Kansas University continues to refine its policies toward hazing after the issue flared up twice this academic year.
KU placed its chapter of the Phi Gamma Delta fraternity on a two-year probation after an investigation revealed hazing occurred at the fraternity’s annual island party in September. At that party, KU freshman Matt Fritzie was left paralyzed after diving into a makeshift pool.
The university is also mulling sanctions for its Interfraternity Council, a student leadership group whose mission includes promoting the greek community. A KU report found that members of that group committed hazing violations relating to paddling one another.
While the university community deals with these incidents, they’ll also be looking at hazing in a new way.
Moving forward, all hazing cases will be handled by KU’s new student conduct officer, Nick Kehrwald. He’s been on the job only a couple of weeks since coming to KU from the University of Nevada-Las Vegas, where he held a similar position.
Hazing investigations had previously been conducted by assistant vice provosts in the office of the vice provost for student success.
Kehrwald, who has a law degree, said students should notice a more proactive approach. Having a full-time staffer devoted to all kinds of nonacademic misconduct will allow for more outreach and educational opportunities, he said.
Jane Tuttle, assistant vice provost for student success, said hazing investigations shouldn’t be about pointing fingers, but instead should focus on getting everyone to be part of the solution.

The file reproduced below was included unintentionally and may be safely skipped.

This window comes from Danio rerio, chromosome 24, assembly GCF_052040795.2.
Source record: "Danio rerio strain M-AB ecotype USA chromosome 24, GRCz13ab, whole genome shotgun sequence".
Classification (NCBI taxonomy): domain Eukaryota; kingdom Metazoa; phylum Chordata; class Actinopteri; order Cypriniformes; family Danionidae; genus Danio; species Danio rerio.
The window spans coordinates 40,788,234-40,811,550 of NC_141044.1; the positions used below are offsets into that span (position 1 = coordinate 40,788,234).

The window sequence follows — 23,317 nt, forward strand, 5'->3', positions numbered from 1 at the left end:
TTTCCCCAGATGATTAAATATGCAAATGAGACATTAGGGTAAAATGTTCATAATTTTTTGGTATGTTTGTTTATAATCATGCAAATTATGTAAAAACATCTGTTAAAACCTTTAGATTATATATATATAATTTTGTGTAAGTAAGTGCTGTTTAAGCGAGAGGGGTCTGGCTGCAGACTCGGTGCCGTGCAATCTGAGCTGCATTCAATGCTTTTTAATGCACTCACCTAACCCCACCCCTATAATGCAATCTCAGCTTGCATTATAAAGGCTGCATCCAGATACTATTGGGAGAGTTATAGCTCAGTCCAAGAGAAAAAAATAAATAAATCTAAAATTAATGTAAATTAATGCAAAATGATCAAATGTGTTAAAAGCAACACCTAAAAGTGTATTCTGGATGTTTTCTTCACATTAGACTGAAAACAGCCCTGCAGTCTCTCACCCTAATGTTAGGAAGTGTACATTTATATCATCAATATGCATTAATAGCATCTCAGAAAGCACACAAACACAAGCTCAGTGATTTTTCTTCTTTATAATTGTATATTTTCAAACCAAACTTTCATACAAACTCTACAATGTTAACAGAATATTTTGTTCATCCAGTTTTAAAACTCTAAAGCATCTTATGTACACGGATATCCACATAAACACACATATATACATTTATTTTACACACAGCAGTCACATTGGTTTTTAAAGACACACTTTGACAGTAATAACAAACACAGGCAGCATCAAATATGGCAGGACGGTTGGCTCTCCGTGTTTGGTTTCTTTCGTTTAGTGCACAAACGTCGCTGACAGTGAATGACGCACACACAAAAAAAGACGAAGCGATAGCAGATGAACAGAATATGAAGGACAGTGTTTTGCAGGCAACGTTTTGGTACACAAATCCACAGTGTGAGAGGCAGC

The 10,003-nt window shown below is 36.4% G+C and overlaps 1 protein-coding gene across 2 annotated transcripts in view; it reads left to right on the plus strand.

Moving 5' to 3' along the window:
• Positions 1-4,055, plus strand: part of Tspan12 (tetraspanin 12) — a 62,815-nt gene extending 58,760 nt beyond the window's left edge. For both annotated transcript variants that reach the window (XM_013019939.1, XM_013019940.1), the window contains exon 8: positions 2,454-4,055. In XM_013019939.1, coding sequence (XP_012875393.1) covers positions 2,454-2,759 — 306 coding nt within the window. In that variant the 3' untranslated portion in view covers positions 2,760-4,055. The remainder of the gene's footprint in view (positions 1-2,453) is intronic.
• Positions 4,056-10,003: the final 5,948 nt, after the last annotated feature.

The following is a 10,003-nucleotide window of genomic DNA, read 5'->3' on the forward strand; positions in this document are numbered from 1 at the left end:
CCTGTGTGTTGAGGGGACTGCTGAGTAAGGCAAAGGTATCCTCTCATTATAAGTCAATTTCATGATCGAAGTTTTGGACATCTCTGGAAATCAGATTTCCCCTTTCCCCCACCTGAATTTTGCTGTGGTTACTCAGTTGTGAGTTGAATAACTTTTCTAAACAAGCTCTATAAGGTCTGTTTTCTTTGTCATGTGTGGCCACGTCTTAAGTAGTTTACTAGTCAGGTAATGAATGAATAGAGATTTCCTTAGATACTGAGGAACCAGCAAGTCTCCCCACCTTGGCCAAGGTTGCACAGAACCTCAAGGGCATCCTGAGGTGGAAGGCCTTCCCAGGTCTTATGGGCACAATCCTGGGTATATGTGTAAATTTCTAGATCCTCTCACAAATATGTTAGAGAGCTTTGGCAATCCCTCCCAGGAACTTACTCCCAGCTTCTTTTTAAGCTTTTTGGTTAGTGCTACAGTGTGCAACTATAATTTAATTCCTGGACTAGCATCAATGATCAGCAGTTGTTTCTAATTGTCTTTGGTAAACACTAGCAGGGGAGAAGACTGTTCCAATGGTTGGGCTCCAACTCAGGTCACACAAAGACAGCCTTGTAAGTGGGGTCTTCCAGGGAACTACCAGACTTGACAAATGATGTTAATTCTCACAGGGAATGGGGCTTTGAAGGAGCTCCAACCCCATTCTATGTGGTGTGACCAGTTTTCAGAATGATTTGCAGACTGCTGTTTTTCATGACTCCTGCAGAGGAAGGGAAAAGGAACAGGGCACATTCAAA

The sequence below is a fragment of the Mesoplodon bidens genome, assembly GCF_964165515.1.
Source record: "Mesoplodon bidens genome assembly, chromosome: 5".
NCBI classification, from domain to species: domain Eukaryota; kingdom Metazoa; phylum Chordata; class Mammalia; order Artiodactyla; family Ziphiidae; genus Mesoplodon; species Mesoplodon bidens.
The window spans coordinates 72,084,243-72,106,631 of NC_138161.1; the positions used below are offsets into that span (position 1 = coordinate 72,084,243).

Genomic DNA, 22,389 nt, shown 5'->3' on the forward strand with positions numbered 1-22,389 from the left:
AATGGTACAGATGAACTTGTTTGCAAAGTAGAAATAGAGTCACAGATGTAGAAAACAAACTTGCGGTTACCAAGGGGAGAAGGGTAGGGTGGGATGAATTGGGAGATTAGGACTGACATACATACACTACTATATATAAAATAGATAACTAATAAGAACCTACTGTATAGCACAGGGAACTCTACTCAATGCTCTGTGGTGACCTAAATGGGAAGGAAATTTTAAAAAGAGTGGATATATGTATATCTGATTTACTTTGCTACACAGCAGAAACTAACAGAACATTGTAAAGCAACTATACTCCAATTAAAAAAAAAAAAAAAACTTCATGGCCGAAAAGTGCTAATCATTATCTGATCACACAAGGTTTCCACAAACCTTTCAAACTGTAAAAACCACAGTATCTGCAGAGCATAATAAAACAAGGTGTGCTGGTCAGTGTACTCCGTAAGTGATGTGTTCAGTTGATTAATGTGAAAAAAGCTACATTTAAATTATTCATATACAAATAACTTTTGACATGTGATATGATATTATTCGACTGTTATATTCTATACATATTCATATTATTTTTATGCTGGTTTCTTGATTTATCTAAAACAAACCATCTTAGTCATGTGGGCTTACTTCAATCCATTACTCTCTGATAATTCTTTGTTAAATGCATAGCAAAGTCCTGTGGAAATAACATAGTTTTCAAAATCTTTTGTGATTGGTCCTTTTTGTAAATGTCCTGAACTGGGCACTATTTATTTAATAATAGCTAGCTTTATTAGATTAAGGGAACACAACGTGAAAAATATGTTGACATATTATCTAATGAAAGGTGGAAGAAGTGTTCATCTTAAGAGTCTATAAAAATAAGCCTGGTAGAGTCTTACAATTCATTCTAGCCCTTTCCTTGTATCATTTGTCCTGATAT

“I don’t think that KU’s any different than any other school,” she said. “But I think that there’s work to be done.”
Another option, if the issue persists, could be more intensive educational programs, or bringing in a consultant to do an audit to determine how much hazing is actually occurring here, she said.
An anti-hazing task force has also been convened at KU and met twice so far, said Aaron Dollinger, chief of staff for KU’s student senate. He serves on the task force.
“We’ve clearly had some issues on campus this year that are not OK,” he said. “People need to be held accountable for that.”
The task force is looking for ways to make reporting hazing easier, he said. The university’s general counsel is helping to look for ways to keep accusers’ identities secret while ensuring that the accused perpetrators defend themselves and have a fair due process.
One way that can be accomplished, Kehrwald said, is by ensuring that investigations are conducted in a specific way. Speed is key so members of a group don’t have time to concoct a phony story and get their details straight.
Anonymity can be protected by conducting interviews concurrently and to interview as many people as possible so the accuser isn’t singled out, Kehrwald said.
Now that he’s on board, he’ll visit a variety of groups — even outside the greek system. Hazing can occur wherever groups exist, he said — in athletics, in fraternities and even in the band.
Dollinger said the task force on which he serves and the university at large are trying to foster a culture where people first understand what is and isn’t hazing, and then feel comfortable about reporting it.
“It’s not brotherhood when someone hits you with a paddle, and it’s not brotherhood when someone forces you to drink,” he said. “And it’s OK to come forward when these things happen.